When I first heard that Channel Four had commissioned a ‘sit-com’ about the Famine I winced. My reaction was one of revulsion. The famine remains a special kind of horror that we may still be coming to terms with as a nation. The National Famine Monument in Co Mayo was only unveiled in 1997 and it was not until 2008 that we, as a country inaugurated a National Famine Commemoration Day. Why did we take so long to begin to deal with this catastrophe? Do we carry the horror of starving to death in our DNA as a kind of race memory? Do we Irish people of today carry some residue of guilt that our families survived and remained in Ireland? I think all of these questions may have an affirmative answer.
I know I was not alone is experiencing revulsion at the idea of a comedy being set around those awful years between 1845 and 1850. There is currently an online petition with over 20,000 signatures against this proposed project.
But once I got over my initial reaction I was almost equally disturbed by the notion that I might consider certain topics to be off limits to comedy or satire. All my life I have found humour even in the darkest moments. And I believe that it is this ability to see the absurd even in the tragic that has regularly saved my sanity. I am a huge believer in the power of humour to make life bearable and at times joyful beyond explanation. There is nothing as exhilarating as to be taken to that place where you are literally crying with laughter.
We lost American comedian Joan Rivers last year. At times Ms River’s comedy made me wince too. Particularly when she attacked someone for being fat or ugly – or God forbid, both. I still think that personal attacks are the lowest form of wit. Ricky Gervais is another purveyor of this brand of humour. I like my comedy to be a bit clever.
When Ms Rivers died, I tweeted that I sometimes found her humour to be cruel rather than funny. That tweet didn’t earn me any new followers and I was taken to task by a number of her fans online.
Over Christmas, ITV screened ‘An Audience with Joan Rivers’ which was originally aired in 2005. Towards the end of the programme she was asked if there was anything she wouldn’t joke about. Her answer completely won me over.
It’s a well known fact that her husband committed suicide (as she says, ‘in the 80s when it was still chic’). She explained that when she went back on stage the first time after his death, she could feel the audience wondering how she would be. She tackled their curiosity head on. Her first joke was about suicide.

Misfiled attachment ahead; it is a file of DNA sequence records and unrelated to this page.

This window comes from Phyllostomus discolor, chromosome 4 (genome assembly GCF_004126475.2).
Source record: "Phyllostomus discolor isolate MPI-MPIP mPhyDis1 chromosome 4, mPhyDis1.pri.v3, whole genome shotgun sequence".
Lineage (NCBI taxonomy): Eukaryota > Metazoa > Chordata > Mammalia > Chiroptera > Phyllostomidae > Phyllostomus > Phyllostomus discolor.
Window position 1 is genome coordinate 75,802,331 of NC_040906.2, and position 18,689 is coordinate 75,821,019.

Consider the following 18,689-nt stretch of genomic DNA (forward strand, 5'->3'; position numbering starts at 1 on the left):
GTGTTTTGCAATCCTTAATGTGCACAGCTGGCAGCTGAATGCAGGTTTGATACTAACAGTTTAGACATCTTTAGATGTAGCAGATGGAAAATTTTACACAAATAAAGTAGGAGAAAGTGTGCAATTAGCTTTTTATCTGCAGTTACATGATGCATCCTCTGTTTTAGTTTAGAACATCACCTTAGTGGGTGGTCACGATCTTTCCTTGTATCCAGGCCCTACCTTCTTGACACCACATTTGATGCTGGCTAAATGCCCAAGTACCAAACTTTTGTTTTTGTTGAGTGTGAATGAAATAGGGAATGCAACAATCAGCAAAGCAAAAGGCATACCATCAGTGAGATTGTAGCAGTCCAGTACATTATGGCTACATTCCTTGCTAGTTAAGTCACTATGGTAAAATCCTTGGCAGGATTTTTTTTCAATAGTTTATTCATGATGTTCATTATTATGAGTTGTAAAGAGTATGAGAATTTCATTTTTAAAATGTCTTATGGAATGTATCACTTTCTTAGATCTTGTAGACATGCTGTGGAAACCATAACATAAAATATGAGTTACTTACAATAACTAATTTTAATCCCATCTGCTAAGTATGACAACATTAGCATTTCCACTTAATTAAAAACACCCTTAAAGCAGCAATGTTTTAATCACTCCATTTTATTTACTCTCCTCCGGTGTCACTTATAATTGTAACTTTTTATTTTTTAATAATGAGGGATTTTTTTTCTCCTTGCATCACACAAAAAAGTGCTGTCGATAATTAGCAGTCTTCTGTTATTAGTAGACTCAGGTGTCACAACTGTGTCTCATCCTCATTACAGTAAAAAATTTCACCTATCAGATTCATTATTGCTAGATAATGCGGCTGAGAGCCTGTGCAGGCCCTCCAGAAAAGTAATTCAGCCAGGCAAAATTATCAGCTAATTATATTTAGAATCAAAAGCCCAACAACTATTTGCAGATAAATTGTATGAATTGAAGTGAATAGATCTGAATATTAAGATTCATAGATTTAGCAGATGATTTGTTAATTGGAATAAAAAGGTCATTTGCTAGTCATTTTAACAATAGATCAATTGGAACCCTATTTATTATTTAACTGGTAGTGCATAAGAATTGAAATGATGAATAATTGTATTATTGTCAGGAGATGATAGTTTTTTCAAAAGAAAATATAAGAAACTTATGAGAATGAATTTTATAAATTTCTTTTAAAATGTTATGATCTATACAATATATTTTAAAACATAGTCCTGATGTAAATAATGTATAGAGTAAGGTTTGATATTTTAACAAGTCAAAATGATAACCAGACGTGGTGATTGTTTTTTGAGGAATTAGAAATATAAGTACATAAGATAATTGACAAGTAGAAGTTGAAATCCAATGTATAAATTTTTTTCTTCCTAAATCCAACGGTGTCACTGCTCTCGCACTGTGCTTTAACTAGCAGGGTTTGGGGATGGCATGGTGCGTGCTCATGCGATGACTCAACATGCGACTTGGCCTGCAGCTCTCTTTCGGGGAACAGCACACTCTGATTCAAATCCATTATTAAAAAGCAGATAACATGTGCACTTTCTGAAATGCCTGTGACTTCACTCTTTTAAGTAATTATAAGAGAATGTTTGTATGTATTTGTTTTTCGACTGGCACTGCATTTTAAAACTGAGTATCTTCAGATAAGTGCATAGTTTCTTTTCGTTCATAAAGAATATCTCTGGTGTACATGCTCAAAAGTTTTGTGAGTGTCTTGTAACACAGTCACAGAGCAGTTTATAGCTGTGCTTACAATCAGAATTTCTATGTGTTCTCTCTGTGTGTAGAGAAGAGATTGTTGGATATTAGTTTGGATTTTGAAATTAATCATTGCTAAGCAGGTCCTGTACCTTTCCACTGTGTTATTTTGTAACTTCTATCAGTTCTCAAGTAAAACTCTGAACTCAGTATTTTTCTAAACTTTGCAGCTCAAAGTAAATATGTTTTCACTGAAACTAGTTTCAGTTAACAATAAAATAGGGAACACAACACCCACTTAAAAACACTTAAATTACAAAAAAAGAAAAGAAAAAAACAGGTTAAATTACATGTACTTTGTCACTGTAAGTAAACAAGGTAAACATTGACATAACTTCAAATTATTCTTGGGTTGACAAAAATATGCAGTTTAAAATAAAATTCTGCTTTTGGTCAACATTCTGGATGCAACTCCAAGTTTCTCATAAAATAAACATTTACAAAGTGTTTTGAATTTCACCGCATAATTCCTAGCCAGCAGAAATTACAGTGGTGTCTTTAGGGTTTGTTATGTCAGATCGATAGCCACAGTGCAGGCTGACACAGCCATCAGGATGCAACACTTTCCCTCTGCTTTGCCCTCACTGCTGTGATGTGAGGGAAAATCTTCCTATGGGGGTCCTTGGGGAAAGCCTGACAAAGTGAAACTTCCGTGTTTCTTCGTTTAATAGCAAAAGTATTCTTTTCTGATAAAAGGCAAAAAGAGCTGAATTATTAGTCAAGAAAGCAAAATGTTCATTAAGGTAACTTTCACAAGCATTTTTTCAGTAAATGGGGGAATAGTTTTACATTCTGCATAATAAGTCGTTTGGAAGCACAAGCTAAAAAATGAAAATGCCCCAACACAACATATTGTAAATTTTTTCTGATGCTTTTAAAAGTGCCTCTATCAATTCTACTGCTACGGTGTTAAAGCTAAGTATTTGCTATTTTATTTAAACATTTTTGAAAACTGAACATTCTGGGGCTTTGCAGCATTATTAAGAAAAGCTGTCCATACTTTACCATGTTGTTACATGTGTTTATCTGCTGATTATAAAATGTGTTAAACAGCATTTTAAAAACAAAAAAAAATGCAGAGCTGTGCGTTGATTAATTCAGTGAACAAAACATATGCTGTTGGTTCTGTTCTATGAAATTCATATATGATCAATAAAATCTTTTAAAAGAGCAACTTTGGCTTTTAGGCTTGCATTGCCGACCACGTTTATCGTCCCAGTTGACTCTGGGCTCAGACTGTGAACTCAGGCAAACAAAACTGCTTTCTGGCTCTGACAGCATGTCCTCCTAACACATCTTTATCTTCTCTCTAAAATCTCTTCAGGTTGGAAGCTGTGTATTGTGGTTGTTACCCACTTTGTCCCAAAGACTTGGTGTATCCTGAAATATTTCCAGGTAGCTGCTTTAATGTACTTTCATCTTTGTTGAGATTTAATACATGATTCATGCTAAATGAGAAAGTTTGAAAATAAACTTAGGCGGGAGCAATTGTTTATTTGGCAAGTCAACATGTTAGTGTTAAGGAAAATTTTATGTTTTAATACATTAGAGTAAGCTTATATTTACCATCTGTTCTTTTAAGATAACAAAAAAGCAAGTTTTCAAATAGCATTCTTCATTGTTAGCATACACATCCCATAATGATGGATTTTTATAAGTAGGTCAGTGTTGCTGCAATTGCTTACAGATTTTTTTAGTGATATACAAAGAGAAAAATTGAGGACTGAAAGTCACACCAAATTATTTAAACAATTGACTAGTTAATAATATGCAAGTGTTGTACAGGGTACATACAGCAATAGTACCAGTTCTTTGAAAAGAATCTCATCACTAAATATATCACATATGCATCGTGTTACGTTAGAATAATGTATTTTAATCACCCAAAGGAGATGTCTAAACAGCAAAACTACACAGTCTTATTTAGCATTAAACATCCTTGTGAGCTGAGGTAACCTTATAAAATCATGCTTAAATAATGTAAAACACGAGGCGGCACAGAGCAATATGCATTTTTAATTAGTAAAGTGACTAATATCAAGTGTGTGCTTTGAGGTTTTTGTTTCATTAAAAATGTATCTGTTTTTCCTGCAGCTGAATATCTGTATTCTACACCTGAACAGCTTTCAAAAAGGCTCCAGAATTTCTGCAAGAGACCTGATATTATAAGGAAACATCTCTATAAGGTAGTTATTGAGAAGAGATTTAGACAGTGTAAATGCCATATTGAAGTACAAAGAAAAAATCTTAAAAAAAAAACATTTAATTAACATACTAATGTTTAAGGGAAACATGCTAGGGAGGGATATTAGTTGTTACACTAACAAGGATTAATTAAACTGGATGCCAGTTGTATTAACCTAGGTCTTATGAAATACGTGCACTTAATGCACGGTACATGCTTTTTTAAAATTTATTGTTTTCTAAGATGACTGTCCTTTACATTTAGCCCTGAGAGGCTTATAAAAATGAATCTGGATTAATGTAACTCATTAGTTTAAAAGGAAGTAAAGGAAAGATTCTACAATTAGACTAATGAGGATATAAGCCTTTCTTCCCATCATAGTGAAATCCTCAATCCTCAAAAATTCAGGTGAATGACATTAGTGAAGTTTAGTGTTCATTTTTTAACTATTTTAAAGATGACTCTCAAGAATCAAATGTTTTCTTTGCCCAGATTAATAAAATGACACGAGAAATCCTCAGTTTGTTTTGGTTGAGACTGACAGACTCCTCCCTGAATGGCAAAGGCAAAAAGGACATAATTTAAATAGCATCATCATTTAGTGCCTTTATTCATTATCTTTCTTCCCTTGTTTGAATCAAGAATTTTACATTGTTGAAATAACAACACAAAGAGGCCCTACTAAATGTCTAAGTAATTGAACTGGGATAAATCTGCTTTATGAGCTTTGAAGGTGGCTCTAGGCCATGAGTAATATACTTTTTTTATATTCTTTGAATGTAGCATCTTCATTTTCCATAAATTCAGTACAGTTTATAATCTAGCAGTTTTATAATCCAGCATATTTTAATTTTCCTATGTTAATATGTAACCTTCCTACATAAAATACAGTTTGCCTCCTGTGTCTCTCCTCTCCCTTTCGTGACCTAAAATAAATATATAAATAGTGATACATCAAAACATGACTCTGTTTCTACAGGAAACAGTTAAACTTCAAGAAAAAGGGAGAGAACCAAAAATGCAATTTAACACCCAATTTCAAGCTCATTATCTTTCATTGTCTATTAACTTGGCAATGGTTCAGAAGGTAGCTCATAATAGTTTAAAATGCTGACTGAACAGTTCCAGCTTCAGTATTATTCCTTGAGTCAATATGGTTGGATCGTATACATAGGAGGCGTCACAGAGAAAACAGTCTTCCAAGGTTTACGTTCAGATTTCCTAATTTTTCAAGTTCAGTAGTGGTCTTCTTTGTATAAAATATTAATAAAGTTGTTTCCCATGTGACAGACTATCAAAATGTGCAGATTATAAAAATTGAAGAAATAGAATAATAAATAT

However, she then went on to talk about how her beloved daughter, Melissa reacted after the sudden death of her father. Melissa has spoken him on the phone the night before he died. Melissa was also the only person home when the phone call came to say he passed away. Joan got somewhat emotional when she explained how, for over a week after the funeral, she couldn’t reach her poor 15 year old daughter. Finally she took her out to dinner to a very expensive restaurant in Hollywood. As they looked at the menus Joan said “you know Melissa, if you father were here looking at these prices, he’d kill himself all over again”. And Melissa laughed. Connection was re-established.
I think there is a reason that we are the only species on earth that have a sense of humour. I am sure that our ability to laugh is designed as a release valve – a way of making life more bearable, especially at times of disaster – personal, national or indeed global.
Joan Rivers can joke about suicide because she has experienced it at close quarters (and she did a lot of charity work around the issue). There was a truth in her comedy.
The young man commissioned by Channel Four to write this sit com about the Famine is Hugh Travers. He is Irish. So too is the production company, Deadpan Pictures. That also makes a difference. So although the project may air on a British TV station, it will be an Irish creation.
We Irish should be the first to make comedy around the Famine, because we know the truth of it. It won’t lessen the horror of what happened. It won’t insult the memory of those that died. It won’t change anything. No more than the movie ‘Good Morning Vietnam’ lessened the horror of the Vietnam War.
But it had better be funny. To be unfunny would be unforgiveable. I wish Mr Travers the best of luck.